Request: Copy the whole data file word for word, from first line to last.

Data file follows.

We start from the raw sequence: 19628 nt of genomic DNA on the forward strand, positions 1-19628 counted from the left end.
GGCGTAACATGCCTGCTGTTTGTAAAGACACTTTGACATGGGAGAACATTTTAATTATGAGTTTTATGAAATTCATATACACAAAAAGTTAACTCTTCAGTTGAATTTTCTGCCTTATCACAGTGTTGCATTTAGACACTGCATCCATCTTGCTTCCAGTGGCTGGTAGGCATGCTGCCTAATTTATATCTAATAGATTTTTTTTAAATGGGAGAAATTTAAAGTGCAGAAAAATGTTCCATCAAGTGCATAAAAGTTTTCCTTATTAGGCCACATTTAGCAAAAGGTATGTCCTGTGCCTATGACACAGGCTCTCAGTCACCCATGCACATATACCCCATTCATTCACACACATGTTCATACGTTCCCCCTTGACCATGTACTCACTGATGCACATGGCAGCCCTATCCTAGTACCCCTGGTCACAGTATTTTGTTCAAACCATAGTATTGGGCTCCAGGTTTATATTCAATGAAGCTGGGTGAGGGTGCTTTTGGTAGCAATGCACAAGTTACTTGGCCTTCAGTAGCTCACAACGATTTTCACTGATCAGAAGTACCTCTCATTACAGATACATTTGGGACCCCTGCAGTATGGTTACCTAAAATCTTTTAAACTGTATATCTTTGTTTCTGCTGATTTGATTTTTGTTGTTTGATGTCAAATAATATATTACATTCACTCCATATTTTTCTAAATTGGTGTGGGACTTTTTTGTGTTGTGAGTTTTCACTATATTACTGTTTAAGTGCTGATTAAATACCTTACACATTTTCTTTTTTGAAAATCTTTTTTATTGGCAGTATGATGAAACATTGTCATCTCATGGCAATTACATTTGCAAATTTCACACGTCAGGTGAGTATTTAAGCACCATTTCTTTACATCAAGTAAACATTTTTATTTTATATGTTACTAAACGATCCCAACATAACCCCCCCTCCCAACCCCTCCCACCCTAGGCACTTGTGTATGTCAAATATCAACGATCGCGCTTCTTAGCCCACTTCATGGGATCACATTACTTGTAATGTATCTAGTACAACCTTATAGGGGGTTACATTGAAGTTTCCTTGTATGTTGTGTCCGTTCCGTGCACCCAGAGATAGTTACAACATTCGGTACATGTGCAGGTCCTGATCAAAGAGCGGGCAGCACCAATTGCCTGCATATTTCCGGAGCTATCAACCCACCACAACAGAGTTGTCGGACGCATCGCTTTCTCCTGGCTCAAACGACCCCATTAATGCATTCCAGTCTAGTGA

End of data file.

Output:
We start from the raw sequence: 19628 nt of genomic DNA on the forward strand, positions 1-19628 counted from the left end.
GGCGTAACATGCCTGCTGTTTGTAAAGACACTTTGACATGGGAGAACATTTTAATTATGAGTTTTATGAAATTCATATACACAAAAAGTTAACTCTTCAGTTGAATTTTCTGCCTTATCACAGTGTTGCATTTAGACACTGCATCCATCTTGCTTCCAGTGGCTGGTAGGCATGCTGCCTAATTTATATCTAATAGATTTTTTTTAAATGGGAGAAATTTAAAGTGCAGAAAAATGTTCCATCAAGTGCATAAAAGTTTTCCTTATTAGGCCACATTTAGCAAAAGGTATGTCCTGTGCCTATGACACAGGCTCTCAGTCACCCATGCACATATACCCCATTCATTCACACACATGTTCATACGTTCCCCCTTGACCATGTACTCACTGATGCACATGGCAGCCCTATCCTAGTACCCCTGGTCACAGTATTTTGTTCAAACCATAGTATTGGGCTCCAGGTTTATATTCAATGAAGCTGGGTGAGGGTGCTTTTGGTAGCAATGCACAAGTTACTTGGCCTTCAGTAGCTCACAACGATTTTCACTGATCAGAAGTACCTCTCATTACAGATACATTTGGGACCCCTGCAGTATGGTTACCTAAAATCTTTTAAACTGTATATCTTTGTTTCTGCTGATTTGATTTTTGTTGTTTGATGTCAAATAATATATTACATTCACTCCATATTTTTCTAAATTGGTGTGGGACTTTTTTGTGTTGTGAGTTTTCACTATATTACTGTTTAAGTGCTGATTAAATACCTTACACATTTTCTTTTTTGAAAATCTTTTTTATTGGCAGTATGATGAAACATTGTCATCTCATGGCAATTACATTTGCAAATTTCACACGTCAGGTGAGTATTTAAGCACCATTTCTTTACATCAAGTAAACATTTTTATTTTATATGTTACTAAACGATCCCAACATAACCCCCCCTCCCAACCCCTCCCACCCTAGGCACTTGTGTATGTCAAATATCAACGATCGCGCTTCTTAGCCCACTTCATGGGATCACATTACTTGTAATGTATCTAGTACAACCTTATAGGGGGTTACATTGAAGTTTCCTTGTATGTTGTGTCCGTTCCGTGCACCCAGAGATAGTTACAACATTCGGTACATGTGCAGGTCCTGATCAAAGAGCGGGCAGCACCAATTGCCTGCATATTTCCGGAGCTATCAACCCACCACAACAGAGTTGTCGGACGCATCGCTTTCTCCTGGCTCAAACGACCCCATTAATGCATTCCAGTCTAGTGA